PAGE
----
Location Intelligence Will Rise In Importance Over Next Three Years As Organizations Realize The Full Potential And Emerging Applications Of The Technology
CARTO, a leader in location intelligence, announced the findings of its “State of Location Intelligence” survey, which polled more than 200 respondents at midsize to large enterprises about their current and future plans to implement location intelligence. The study found that while the knowledge and collection of location data is widespread across organizations, many face challenges to analyzing this data and understanding how mature their location intelligence is.
The goals of the report were to understand –
- How location intelligence is critical to the success of companies, as seen by the business leaders
- The common applications of location intelligence across industries
- The pain points for marketers and data practitioners in adopting location intelligence
- What separates successful businesses from the rest in preparing for a location intelligence-ready organization
Javier de la Torre, CEO and co-founder, CARTO, said, “We’re encouraged by the work we do every day with forward-looking organizations using location intelligence to truly make a change, not only in their business, but in society. It’s evident that more organizations are seeing the value of location data and the benefits possible from incorporating location intelligence insights into business decisions. With the right resources and mindset, we see the potential for smarter business models, more personal experiences, and better access to resources and general improvements to our work and personal lives.”
According to the study, 94 per cent of organizations knowingly collect data with a location component, and 84 per cent of C-level respondents are planning to invest in location intelligence in the next three years. Executives also believe that location intelligence data will grow in importance to their organizations over the next few years, with 68 per cent of respondents saying it is “very” or “extremely” important today and 85 per cent reporting that would be the case in the next three years.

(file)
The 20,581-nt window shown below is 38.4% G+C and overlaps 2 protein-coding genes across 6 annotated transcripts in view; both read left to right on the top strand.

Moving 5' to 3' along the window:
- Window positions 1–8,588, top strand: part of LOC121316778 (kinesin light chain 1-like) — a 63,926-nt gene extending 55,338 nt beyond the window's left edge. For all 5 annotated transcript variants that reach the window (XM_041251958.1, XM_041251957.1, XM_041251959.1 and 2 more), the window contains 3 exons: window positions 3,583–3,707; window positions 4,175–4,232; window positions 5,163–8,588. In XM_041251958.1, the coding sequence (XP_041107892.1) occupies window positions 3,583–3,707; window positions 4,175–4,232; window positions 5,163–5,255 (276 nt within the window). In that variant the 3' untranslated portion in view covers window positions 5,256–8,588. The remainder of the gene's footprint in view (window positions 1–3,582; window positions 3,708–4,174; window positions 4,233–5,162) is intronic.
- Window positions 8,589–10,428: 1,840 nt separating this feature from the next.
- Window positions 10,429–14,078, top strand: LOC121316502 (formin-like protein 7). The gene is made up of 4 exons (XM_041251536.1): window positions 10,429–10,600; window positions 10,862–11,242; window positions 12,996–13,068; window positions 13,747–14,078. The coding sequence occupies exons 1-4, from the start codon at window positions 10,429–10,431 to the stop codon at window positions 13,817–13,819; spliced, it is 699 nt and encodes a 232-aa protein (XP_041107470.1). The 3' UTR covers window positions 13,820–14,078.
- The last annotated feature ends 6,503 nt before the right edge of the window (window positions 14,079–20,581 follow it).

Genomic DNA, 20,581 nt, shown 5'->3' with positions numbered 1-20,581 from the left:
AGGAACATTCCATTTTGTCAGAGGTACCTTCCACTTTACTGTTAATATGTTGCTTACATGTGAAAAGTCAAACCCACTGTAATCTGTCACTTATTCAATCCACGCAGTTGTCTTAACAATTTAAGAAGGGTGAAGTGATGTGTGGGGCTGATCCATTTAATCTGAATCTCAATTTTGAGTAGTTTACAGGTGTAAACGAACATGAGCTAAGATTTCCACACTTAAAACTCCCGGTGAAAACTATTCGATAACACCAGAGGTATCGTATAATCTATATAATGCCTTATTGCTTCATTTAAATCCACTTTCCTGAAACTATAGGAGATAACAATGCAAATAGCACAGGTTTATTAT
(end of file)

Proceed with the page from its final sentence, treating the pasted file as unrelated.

However, the study found that only 17 per cent of analysts say their business performs spatial analysis on their location data, while 39 per cent of C-level executives believe this is the case.
In fact, the most popular software for analyzing location data was Microsoft Excel (54 per cent), indicating many companies don’t support spatial data science methods and techniques.
The survey also found that businesses collecting and analyzing location data will need to overcome some difficult challenges to successfully adopt location intelligence, particularly data quality and accessibility. Nearly half of respondents (49 per cent) said “ensuring data quality and accuracy” is a top challenge.
Analysts were reportedly less aware about the various possible methods to collect this data and related challenges, like extracting data in a useable way, and storing and securing data. However, analysts were more aware of challenges like ensuring data quality and accuracy and gathering data in real time.
Key findings from the State of Location Intelligence 2018
- The top challenges of location intelligence data analysis were extracting, cleaning and transforming the data into a workable format (41 per cent); ensuring sufficient data is available for actionable insights (38 per cent); and making sense of the data (37 per cent).
- Only 27 per cent said they use custom geography and 17 per cent use block groups, indicating most businesses collect location intelligence data with less detail.
- An overwhelming number of respondents that were extremely familiar with location intelligence said artificial intelligence, machine learning and the internet of things were either very important (44 percent) or extremely important (49 percent).
- The availability of location intelligence data across departments varied widely, with 52 percent saying it was either “very accessible” or “extremely accessible,” while 30 percent reported it was “somewhat accessible” and 16 percent said it was “not at all accessible.”